The Occupation Won

Settler childen, Efrat. Independence Day, 2007.

The Israeli elections are being hailed by foreign media as a triumph for the political “center,” when it is nothing of the kind. That definition depends on a simplistic reading of the political map that dictates that if Prime Minister Benjamin Netanyahu is rebuked, which he surely was, then it must mean the right lost. But in Israel, there are many different kinds of “right wing.”

Netanyahu certainly came out a big loser here. He bungled the budget, bungled the economy, made Israel look hysterical on the world stage with his cartoon Iranian bomb and his hysterical reaction to the Palestinians’ UN upgrade. Then he moved elections up to avoid the budget fight, joined with the fascist party, Yisrael Beiteinu and found his own party moving so far right that he looked like a communist-peacenik by comparison. Not surprisingly, his ineptitude cost him a lot of seats.

Yair Lapid, whose Yesh Atid (There is a Future) party won 19 seats making it the second biggest party in the new Knesset, is indeed a centrist on many domestic issues, and on some he even leans closer to the moderate left. But that’s not what most media outside of Israel are concerned with; and on the question of Israel’s 45-year old occupation, he’s not very different from the Likud leader from whom he got so many votes.

Yes, Yesh Atid includes a plank supporting the two-state solution in its party platform, where Netanyahu’s Likud officially opposes it. But that plank is the only reference to international issues and comes last on their list of planks. It is simply not a central issue for Yesh Atid, and in this it is little different from Netanyahu’s stance as PM which pays lip service to the two-state solution but is obstructive of it in practice.

Lapid is a political opportunist, and as such can be moved in many different directions by the political winds. But those winds, these days, are not blowing toward a concerted effort to end the occupation. Lapid is sensitive to this, and so he kicked off his campaign in the settlement of Ariel. This was meant to appeal to the right while also maintaining his “centrist” image because Ariel is one of the famed “three settlement blocs” that are generally understood in Israel as being the territory Israel will keep in any agreement. The Palestinians may not agree, especially since Ariel extends well into the West Bank and would complicate effective territorial contiguity if there ever was a Palestinian state.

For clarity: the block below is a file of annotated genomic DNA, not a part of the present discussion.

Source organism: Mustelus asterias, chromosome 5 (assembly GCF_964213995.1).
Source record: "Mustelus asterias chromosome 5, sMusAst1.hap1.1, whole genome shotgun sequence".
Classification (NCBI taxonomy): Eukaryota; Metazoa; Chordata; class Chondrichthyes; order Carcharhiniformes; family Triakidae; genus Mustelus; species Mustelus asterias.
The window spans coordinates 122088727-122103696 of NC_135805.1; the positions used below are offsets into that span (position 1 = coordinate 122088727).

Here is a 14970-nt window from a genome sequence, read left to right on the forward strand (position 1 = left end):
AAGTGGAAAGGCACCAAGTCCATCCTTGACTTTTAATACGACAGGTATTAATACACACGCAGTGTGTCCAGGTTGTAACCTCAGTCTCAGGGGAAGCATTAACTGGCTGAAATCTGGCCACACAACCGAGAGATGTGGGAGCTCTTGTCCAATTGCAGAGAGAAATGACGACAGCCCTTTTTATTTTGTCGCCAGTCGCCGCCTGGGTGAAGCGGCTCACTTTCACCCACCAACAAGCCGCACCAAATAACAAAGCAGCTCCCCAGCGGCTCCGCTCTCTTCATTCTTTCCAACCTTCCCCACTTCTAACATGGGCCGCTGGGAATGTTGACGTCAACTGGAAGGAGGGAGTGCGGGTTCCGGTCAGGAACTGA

Lapid doesn’t stop there. He holds the belief, which he has stated publicly more than once, that if Israel holds fast to its positions not only on the Palestinian Right of Return but also on keeping all of Jerusalem, the Palestinians will eventually relent. That kind of detachment from the realities of the Palestinian national passions will work very well with Netanyahu. Indeed, those beliefs reflect Bibi’s own positions very well.

Might a centrist at least build a bridge to Israel’s Palestinian citizens, a part of Israeli society that is becoming more and more alienated all the time? Lapid made it clear in his campaign that he wanted to bring the Arab community into military service, an issue which speaks much louder to Tel Aviv’s Jewish community than it does in Israel’s Arab towns and villages. But even that seems like little more than window dressing, as Lapid demonstrated the day after his election triumph.

Laying to rest speculation that he might join with the other “centrist,” left wing and Arab parties, Lapid stated that he would not be part of “a blocking majority with Hanin Zoabis.” It was a silly statement; Zoabi, a Knesset member from the Balad party, an Arab party that holds three seats has virtually no real power in Israel. She is bold and does things that anger hardcore Zionists and get headlines, but that’s about it. The blocking coalition would have been focused on Lapid, Labor’s Shelly Yachimovitch and HaTnuah’s Tzipi Livni. But even then, unless they could get one of the ultra-Orthodox parties to stand with them (unlikely given Lapid’s hostility toward that group,) they couldn’t have blocked Netanyahu’s coalition. So why name Zoabi? Other than singling her out for being an “uppity Arab,” there was no reason.

Settler children, with Uzis. Israel, 2008.
Settler children, with Uzis. Israel, 2008.

But the reason that this was not a victory for a more moderate stance toward the occupation goes beyond Lapid, and comes back to the Israeli voters. Ori Nir of Americans for Peace Now reported that Israeli pollster Mina Tzemah found that about 50% of Lapid’s voters define themselves as right wing. Some significant part of that number was made up of Likud voters who preferred Lapid after Likud’s primary which elected a much more radically right wing set of candidates. Another significant portion of Lapid’s vote must have come from the crashing fall of the Kadima party, which went from being the biggest party with 28 seats in the last Knesset to barely making the threshold to land two seats in the new one. Kadima, when it was in power, ignored the Arab Peace Initiative for years and then, as was revealed in the Palestine Papers, rejected a Palestinian offer that included almost total capitulation to Israeli demands on virtually every issue at the time. They were the party of endless negotiation.